Seal of the City and County of San Francisco
City and County of San Francisco

To view graphic version of this page, refresh this page (F5)

Skip to page body

In This Section

Jack Kerouac Alley Reopening

For Immediate Release
March 31, 2007
Falvey Christine
(415) 554-6920


Jack Kerouac Alleyway in San Francisco's North Beach and
Chinatown Transformed into Pedestrian Only Sanctuary

San Francisco, CA- City leaders, department heads, and community organizations celebrated the re-opening of the historic Jack Kerouac Alley that connects the Chinatown and North Beach neighborhoods with a lion dance, music performances and poetry readings, today. The once drab automobile-accessible alley has been transformed into a beautiful public pedestrian-only thoroughfare.

Jack Kerouac Alley, situated between Grant and Columbus and just adjacent to famed Vesuvio's Café and City Lights Book Store, brings together the historic neighborhoods of Chinatown and North Beach. The Department of Public Works led the renovation project that added new streetlights with ornamental lampposts and cobblestone-like pavers. Stone tiles containing bilingual passages with inspired writings by Li Po, Confucius, Maya Angelou, Lawrence Ferlinghetti, John Steinbeck, as well as, Jack Kerouac, are also imbedded into the street.

Chinatown, the most densely populated community in the city and maybe the nation, has more than 30 alleyways in its twenty core blocks. Unlike the usual, empty back alleys that you find in the city, these narrow streets are regularly used as pedestrian thoroughfares, social-meeting places for residents, and storefronts for merchants. Chinatown's sounds, color, and vitality make it a special place, which draws visitors from all over the world.

 Residents in Chinatown used to name their unique alleys and streets that reflected their daily lives experience. Every alley name had a story to tell, Mayor Newsom said.  Today, our dedication of this beautiful and artistic alleyway to Jack Kerouac, asides from telling a story itself, also representing one of the key elements of Chinatown and North Beach communities that pieces up the enrichment and colors of this particularly poetic and historical neighborhood of the city."

 Jack Kerouac is a wonderful project, said Gordon Chin, Executive Director of Chinatown Community Development Center that spearheaded the Chinatown Alleyway Improvement Project.  It will bring together the Chinatown and North Beach communities. It also symbolizes the close relationship that the two neighborhoods have with each other. 

 Vesuvio is grateful to DPW and everyone involved in this project, said Janet Clyde, managing partner of Vesuvio.  The alley has been transformed into a work of art. We have already seen an increase of visitors to the alley and to our businesses. We believe this improvement will continue to attract people to the North Beach and Chinatown neighborhoods.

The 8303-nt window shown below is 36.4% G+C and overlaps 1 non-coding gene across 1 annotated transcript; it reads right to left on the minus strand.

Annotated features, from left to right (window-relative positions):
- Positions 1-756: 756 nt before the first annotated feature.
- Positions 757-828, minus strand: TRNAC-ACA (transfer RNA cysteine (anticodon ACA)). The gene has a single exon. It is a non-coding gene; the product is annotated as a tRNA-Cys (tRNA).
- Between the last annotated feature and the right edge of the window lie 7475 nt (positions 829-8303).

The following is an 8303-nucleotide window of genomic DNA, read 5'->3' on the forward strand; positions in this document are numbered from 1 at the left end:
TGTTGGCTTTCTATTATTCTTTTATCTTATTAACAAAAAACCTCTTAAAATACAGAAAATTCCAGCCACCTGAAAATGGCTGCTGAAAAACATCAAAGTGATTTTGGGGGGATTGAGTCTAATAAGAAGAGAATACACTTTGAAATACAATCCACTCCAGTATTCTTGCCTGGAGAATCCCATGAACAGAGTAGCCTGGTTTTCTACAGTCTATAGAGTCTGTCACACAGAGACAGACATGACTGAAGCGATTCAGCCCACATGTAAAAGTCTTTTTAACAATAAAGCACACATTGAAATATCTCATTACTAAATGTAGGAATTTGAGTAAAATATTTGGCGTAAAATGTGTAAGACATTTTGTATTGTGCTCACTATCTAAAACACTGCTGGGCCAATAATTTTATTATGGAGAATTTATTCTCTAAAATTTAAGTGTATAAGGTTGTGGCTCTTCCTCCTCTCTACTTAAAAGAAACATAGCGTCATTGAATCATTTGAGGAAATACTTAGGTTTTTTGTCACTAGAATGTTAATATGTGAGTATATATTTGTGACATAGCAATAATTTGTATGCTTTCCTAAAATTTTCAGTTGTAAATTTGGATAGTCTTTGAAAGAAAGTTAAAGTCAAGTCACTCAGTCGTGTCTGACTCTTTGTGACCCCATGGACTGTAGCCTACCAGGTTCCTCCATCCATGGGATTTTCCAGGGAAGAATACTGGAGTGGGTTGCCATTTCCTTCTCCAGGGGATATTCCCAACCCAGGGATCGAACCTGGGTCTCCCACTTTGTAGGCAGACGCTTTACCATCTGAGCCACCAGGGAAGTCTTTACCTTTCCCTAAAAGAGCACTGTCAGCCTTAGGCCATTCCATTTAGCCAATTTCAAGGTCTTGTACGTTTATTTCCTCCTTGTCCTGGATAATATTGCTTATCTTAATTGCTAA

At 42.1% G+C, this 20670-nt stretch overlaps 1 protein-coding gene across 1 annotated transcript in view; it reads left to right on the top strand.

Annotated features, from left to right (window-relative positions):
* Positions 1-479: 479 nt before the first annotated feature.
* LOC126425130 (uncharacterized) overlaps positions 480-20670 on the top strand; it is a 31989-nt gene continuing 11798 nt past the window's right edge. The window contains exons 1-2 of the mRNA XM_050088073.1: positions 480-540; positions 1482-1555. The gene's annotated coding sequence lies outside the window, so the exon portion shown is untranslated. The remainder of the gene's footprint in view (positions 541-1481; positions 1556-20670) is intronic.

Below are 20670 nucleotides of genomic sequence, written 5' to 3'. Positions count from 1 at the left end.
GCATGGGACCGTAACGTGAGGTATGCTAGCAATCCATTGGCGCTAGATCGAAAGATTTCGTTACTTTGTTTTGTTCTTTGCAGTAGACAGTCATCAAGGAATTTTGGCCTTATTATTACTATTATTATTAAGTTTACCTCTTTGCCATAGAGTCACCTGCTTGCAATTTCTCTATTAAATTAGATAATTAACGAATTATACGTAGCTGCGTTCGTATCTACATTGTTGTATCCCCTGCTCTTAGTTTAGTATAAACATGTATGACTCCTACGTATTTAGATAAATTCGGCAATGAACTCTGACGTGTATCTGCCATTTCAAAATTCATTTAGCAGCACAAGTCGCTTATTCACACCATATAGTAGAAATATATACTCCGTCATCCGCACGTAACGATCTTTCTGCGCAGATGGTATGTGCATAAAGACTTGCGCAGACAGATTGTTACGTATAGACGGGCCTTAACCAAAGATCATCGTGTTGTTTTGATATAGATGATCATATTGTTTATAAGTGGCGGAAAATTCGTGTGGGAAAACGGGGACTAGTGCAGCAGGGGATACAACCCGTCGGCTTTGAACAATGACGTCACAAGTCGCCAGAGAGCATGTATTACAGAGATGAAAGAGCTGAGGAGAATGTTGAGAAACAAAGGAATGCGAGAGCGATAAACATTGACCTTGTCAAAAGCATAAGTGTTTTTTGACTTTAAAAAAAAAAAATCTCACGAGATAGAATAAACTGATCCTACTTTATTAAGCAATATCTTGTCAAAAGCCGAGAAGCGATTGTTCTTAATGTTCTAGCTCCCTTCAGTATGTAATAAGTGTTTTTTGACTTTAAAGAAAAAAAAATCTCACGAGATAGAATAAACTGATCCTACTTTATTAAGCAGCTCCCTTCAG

Edwin Lee, Chief Administrative Officer, points out that every alleyway in Chinatown and North Beach is unique.  We will do our best to revitalize and renovate the alleyways to bring out the best for locals and visitors.

Work to beautify the alleys began in 1980, when the Chinatown Alleyway Improvement Association (CAIA), with staff support from the Chinatown Community Development Center (Chinatown CDC), sought help to improve the narrow streets in the neighborhood. Chinatown CDC conducted a study  CHINATOWN ALLEYWAYS: Their Potential/Their Future, which called for regular maintenance and physical improvements to the alleyways. Ross and Hang Ah Alleys were among the first to be renovated. In 1994, the Chinatown CDC embarked on a more thorough study of the thirty-one alleyways, and created the Chinatown Alleyway Master Plan, which was adopted by the Department of Public Works in 1998 to enhance all of them. By 2006, Commercial, Ross, Cordelia, John and Waverly Place had been upgraded and enhanced. The Jack Kerouac alley design is a neighborhood effort, decided upon collectively by the community property owners and merchants. To accommodate future cultural activities and ensure pedestrian safety, the property owners agreed to close off the alleyway to vehicular access.

The Chinatown Alleyway Improvement Association, the Chinatown Community Development Center, Vesuvio Café, City Lights, and community groups put together the celebration with cultural entertainment programs. Mayor Gavin Newsom, President of the Board Aaron Peskin, Chief Administrative Officer Edwin Lee, DPW Director Fred Abadi, Lawrence Ferlinghetti, San Francisco Poet Laureate Jack Hirschman, and many others attended the event.


Last updated: 2/16/2010 10:05:33 AM